First wave of the RSPB review unveiled
The first stage of the RSPB’s review into game shooting has finished. It’s a shame to read their initial findings have concluded in such a way. The study size is too small and the questions too vague. While we can appreciate these are difficult questions to ask, that’s the point of a scientific study. When it comes to fieldsports we need policy based on science, not opinion. While the study from the RSPB has value, there needs to be clarity in its purpose.
The statistics of the respondents was always going to show the results they were looking for. With 62% of them residing in urban environments it seems redundant to validate those opinions. It would be the same as asking Rural communities to comment on Urban bike lanes or fast fast fashion.
5% were landowners and 1% had shot game. The RSPB only used 5265 completed surveys to create the basis of their conclusion. I would argue that this isn’t enough people to make legal change and if it is then I can point to plenty of surveys that would argue the counterpoint. The RSPB only asked 62 members of the shooting community their perspective.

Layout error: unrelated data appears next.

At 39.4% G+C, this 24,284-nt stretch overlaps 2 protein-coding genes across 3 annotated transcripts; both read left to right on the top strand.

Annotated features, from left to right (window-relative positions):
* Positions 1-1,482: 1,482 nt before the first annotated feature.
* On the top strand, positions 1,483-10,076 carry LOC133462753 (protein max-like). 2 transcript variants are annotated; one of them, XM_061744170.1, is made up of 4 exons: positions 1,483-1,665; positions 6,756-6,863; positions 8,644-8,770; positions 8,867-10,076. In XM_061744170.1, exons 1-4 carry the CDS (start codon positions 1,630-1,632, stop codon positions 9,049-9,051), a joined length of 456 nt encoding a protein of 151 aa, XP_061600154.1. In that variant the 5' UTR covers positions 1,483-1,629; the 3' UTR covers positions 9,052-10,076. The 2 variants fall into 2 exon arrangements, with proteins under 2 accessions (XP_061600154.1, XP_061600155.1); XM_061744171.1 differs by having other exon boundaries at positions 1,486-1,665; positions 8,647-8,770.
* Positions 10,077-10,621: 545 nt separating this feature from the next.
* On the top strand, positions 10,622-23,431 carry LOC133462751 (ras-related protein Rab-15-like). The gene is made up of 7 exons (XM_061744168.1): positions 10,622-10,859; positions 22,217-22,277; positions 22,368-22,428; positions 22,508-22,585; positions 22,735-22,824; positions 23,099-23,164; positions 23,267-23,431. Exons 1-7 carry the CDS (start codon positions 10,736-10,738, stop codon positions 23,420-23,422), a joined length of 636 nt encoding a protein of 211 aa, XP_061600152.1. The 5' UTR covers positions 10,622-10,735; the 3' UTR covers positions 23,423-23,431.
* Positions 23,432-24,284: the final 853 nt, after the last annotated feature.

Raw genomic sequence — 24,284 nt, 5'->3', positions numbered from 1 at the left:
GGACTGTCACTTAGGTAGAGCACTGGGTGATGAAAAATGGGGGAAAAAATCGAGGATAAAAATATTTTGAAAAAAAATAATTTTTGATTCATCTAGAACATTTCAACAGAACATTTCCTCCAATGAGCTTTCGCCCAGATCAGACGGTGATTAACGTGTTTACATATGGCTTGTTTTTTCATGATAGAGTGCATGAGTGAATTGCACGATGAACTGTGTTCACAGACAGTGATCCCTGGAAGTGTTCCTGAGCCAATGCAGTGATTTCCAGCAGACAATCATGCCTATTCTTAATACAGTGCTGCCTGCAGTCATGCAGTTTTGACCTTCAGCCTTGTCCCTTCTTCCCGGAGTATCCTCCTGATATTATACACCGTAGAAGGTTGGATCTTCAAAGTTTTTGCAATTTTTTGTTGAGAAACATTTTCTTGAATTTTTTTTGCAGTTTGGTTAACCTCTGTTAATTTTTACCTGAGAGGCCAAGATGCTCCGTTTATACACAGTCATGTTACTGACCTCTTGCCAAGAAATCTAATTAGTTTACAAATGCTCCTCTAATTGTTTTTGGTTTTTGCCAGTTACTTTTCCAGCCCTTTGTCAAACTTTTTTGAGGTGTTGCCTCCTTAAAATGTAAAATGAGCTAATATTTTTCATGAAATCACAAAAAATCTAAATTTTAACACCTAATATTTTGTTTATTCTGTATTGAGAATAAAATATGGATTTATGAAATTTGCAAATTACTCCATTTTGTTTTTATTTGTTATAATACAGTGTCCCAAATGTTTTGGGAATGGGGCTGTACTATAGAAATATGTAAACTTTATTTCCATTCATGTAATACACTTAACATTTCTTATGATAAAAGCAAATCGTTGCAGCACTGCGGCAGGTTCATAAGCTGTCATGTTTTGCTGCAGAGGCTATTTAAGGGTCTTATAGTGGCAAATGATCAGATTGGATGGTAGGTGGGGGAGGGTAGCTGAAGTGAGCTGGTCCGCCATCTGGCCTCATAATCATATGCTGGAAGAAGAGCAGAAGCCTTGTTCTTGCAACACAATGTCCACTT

This is an extract from an RSPB PDF info graphic on what the survey found. It’s quite interesting to see how this data has been laid out as from a shooting perspective much of this is mutually agreeable. While, How to achieve these objectives will always be the problem it shouldn’t mean we can’t work in unison. As a result, we need to follow up on these questions to find a middle ground for both parties.
The second chart from the left is possibly the most striking. Even the RSPB research has proven that managed grouse moors are better environments for bio diversity. The statement that moors are barren doesn’t hold water as each study prooves. As a result, each study comes back proving the opposite with better ratios of endangered birds to predators.
Even if we take the argument on protected birds, more are hatched on managed moors than RSPB moors. Even under lockdown, Mark Avery has hailed the hatch of Peregrine chicks while leaving out this took place on managed moors. Anti shooting bodies are never going to take these figures into account. Curlew numbers are up 250% on managed moors with no results reported on RSPB sites with the project starting in 2016. This makes the comparison on managed vs unmanaged moors are pretty stark.
In reality, there are a lot of objectives that can be achieved together while accepting unmanaged moorlands clearly doesn’t work. Regardless of whether this is a hard pill to swallow or not the benefit of endangered animals depends on it. Banning shooting will only serve to allow the spread of invasive species. Only then will we understand what a barren wilderness looks like.
You can read the full RSPB review Here.